Don’t Leave the CRE Marketing Budget on the Table
So, here’s the good news.
Prospects are bright for commercial real estate. Eighty percent of respondents to a recent Deloitte Financial Services Center industry survey expect revenues to increase next year compared to this one.
But there are challenges, too.
Getting people back to work in the wake of the pandemic and the Great Resignation is a chore for even major players in CRE as well as other businesses across America.
Sustainability, climate change awareness and advanced technology are all the buzz in commercial real estate, but many companies admitted in the Deloitte survey they are ill-prepared to respond. Most say they are only in the early stages of addressing clients’ push on the sustainability front, and more than three-fourths of respondents still are relying on legacy core systems.
Changing it all costs money, driving up the need to make more, not only to enhance profitability but to reinvest in the business. At least some firms will forget a key to making that happen.
Commercial Real Estate Marketing in Good Times and Bad
In good times and bad, decision-makers are prone to neglect the thing that matters most in growing their business: marketing it. That can be a difference-maker as a year unfolds, keeping prosperity alive when commercial real estate is moving and breathing life back into the business when sales are down.
Now is the time to use your marketing budget, wrapping up the year and getting started on the next. Updating commercial real estate flyers, polishing website content and compiling sharp offering memorandums that not only push the property but position the firm as a serious player are essentials to driving a CRE company to the next level.
All this is imperative in a moment of transformation in the commercial real estate industry. Deloitte put it this way: “After nearly 2 years of change not seen in many generations, the CRE industry is at an inflection point. Which way will it go?”
Clients Won’t Magically Appear
More to the point for those in leadership at commercial real estate firms: Which way will their business go? Just as fears developed over the future of CRE amid the pandemic, the business turned bullish. Tech is seeking out office space, led by Google, which announced in September plans to spend $2.1 billion on a 1.3 million square-foot waterfront office building on Manhattan’s West Side. That demonstrated how greatly rumors of office buildings’ demise had been exaggerated.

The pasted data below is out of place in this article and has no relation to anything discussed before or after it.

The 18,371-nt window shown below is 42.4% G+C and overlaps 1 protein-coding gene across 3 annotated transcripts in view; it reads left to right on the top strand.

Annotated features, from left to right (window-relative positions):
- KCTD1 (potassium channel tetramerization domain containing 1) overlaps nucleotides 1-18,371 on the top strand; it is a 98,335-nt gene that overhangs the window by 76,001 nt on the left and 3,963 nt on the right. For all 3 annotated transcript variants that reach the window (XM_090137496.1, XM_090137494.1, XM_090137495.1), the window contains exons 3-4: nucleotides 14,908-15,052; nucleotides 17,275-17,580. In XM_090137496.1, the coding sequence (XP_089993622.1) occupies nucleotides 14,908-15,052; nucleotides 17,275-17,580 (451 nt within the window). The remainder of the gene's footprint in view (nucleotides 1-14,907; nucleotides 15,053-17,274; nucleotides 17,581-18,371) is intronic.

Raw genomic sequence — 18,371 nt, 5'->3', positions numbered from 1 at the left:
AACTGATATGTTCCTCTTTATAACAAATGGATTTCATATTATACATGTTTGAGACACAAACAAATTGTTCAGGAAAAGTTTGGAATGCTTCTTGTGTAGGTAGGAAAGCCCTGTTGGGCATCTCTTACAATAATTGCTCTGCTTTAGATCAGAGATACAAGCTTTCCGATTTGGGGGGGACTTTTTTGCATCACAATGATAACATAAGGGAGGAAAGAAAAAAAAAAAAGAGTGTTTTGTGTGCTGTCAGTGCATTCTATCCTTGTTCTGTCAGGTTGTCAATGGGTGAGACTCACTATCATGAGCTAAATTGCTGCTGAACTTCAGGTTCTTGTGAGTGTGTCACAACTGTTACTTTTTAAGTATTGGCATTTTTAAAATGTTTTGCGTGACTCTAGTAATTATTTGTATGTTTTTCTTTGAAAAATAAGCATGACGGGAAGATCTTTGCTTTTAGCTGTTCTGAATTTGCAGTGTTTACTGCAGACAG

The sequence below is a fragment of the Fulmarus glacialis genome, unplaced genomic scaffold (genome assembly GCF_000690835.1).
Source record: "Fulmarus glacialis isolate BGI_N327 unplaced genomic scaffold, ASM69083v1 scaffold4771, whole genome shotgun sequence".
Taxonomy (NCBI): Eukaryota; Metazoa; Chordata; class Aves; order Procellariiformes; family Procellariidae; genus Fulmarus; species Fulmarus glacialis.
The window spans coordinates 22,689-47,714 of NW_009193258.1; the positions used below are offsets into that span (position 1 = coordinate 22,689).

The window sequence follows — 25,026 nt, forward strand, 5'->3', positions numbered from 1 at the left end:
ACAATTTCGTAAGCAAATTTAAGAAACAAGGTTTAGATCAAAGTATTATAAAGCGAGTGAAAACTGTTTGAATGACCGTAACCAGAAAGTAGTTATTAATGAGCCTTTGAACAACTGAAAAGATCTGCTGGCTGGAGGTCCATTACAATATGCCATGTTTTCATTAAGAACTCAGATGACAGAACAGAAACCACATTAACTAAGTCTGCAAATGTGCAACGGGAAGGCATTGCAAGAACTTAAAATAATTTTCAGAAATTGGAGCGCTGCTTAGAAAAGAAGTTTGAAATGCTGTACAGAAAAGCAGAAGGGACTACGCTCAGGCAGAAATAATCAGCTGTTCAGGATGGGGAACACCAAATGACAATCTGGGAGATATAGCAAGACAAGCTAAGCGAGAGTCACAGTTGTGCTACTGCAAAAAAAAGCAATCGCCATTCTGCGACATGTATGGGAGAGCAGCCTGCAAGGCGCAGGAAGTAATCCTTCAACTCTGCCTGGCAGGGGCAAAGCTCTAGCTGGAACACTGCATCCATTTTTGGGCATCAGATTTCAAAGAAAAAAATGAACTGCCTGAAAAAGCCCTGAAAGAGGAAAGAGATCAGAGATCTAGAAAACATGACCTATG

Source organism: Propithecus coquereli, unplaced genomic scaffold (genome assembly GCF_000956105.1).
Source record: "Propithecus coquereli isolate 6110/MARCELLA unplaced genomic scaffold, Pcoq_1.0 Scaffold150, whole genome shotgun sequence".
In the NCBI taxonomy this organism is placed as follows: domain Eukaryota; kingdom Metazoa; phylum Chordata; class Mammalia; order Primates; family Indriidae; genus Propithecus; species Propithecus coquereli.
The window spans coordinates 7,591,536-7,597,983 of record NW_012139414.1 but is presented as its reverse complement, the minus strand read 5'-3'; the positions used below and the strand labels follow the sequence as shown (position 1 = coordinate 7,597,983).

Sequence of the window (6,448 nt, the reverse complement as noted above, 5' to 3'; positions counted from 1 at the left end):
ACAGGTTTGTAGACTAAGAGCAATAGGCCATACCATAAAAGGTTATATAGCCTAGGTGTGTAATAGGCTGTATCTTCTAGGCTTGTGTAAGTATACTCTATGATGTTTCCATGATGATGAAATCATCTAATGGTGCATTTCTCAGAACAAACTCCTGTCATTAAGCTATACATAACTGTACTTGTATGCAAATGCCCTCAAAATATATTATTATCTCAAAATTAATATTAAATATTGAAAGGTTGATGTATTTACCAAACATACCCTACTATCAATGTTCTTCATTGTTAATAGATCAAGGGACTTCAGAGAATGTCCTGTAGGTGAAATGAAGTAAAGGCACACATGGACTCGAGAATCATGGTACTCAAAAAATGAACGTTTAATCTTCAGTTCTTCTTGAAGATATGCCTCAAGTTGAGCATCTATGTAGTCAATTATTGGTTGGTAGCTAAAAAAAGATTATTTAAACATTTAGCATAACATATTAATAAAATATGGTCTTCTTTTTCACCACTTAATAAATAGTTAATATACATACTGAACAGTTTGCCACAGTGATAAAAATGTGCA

Although business slowed elsewhere around the globe, prices and deal volume both registered healthy gains in North America year-over-year and show no signs of slowing.
But anyone who’s been in the biz long enough to know how it works recognizes that clients won’t magically appear and they won’t magically stick once they’ve been landed. That’s true even when a sales staff is lights out. The business needs to be marketed, and that effort needs to be strategic in every aspect, in materials such as flyers, brochures and memorandums put into prospects’ hands and online in all the content the hidden eyes of potential clients see before sellers get the chance to make their pitch.
None of that happens without a plan and budget. Those who go into the new year without a strong, well-conceived CRE marketing blueprint risk falling behind the pack and getting left in the dust of a sector still on the rise.
Give us a call at (317) 793-9014 or email us for a free consultation to discuss your commercial real estate marketing needs.